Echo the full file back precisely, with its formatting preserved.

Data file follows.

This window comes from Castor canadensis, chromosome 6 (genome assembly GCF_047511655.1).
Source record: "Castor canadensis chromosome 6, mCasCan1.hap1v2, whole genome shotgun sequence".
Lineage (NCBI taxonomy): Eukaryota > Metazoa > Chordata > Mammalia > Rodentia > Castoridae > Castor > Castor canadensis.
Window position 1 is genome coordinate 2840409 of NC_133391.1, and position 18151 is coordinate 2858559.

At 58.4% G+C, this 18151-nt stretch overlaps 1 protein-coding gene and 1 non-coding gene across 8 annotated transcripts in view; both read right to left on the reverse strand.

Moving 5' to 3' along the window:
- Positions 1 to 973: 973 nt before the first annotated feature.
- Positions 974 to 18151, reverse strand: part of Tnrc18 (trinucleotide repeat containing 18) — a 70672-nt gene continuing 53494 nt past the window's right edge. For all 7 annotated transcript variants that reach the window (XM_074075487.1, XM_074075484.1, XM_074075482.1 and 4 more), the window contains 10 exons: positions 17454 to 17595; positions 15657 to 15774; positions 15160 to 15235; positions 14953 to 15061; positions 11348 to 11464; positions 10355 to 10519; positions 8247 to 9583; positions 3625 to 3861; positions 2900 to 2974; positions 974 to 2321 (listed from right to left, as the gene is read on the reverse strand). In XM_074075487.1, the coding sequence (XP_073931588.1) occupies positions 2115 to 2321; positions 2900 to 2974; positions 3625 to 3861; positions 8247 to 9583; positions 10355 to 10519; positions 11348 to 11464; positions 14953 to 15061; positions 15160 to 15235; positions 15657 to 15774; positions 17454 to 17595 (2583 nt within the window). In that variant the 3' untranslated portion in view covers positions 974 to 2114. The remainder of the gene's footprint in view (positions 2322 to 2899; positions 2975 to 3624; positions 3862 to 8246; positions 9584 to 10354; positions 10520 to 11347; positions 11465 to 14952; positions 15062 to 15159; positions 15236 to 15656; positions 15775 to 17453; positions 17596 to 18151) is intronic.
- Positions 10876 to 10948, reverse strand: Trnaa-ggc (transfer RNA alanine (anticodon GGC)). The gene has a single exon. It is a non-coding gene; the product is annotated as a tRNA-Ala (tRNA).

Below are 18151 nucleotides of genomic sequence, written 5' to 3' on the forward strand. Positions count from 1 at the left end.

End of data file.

This window comes from Castor canadensis, chromosome 6 (genome assembly GCF_047511655.1).
Source record: "Castor canadensis chromosome 6, mCasCan1.hap1v2, whole genome shotgun sequence".
Lineage (NCBI taxonomy): Eukaryota > Metazoa > Chordata > Mammalia > Rodentia > Castoridae > Castor > Castor canadensis.
Window position 1 is genome coordinate 2840409 of NC_133391.1, and position 18151 is coordinate 2858559.

At 58.4% G+C, this 18151-nt stretch overlaps 1 protein-coding gene and 1 non-coding gene across 8 annotated transcripts in view; both read right to left on the reverse strand.

Moving 5' to 3' along the window:
- Positions 1 to 973: 973 nt before the first annotated feature.
- Positions 974 to 18151, reverse strand: part of Tnrc18 (trinucleotide repeat containing 18) — a 70672-nt gene continuing 53494 nt past the window's right edge. For all 7 annotated transcript variants that reach the window (XM_074075487.1, XM_074075484.1, XM_074075482.1 and 4 more), the window contains 10 exons: positions 17454 to 17595; positions 15657 to 15774; positions 15160 to 15235; positions 14953 to 15061; positions 11348 to 11464; positions 10355 to 10519; positions 8247 to 9583; positions 3625 to 3861; positions 2900 to 2974; positions 974 to 2321 (listed from right to left, as the gene is read on the reverse strand). In XM_074075487.1, the coding sequence (XP_073931588.1) occupies positions 2115 to 2321; positions 2900 to 2974; positions 3625 to 3861; positions 8247 to 9583; positions 10355 to 10519; positions 11348 to 11464; positions 14953 to 15061; positions 15160 to 15235; positions 15657 to 15774; positions 17454 to 17595 (2583 nt within the window). In that variant the 3' untranslated portion in view covers positions 974 to 2114. The remainder of the gene's footprint in view (positions 2322 to 2899; positions 2975 to 3624; positions 3862 to 8246; positions 9584 to 10354; positions 10520 to 11347; positions 11465 to 14952; positions 15062 to 15159; positions 15236 to 15656; positions 15775 to 17453; positions 17596 to 18151) is intronic.
- Positions 10876 to 10948, reverse strand: Trnaa-ggc (transfer RNA alanine (anticodon GGC)). The gene has a single exon. It is a non-coding gene; the product is annotated as a tRNA-Ala (tRNA).

Below are 18151 nucleotides of genomic sequence, written 5' to 3' on the forward strand. Positions count from 1 at the left end.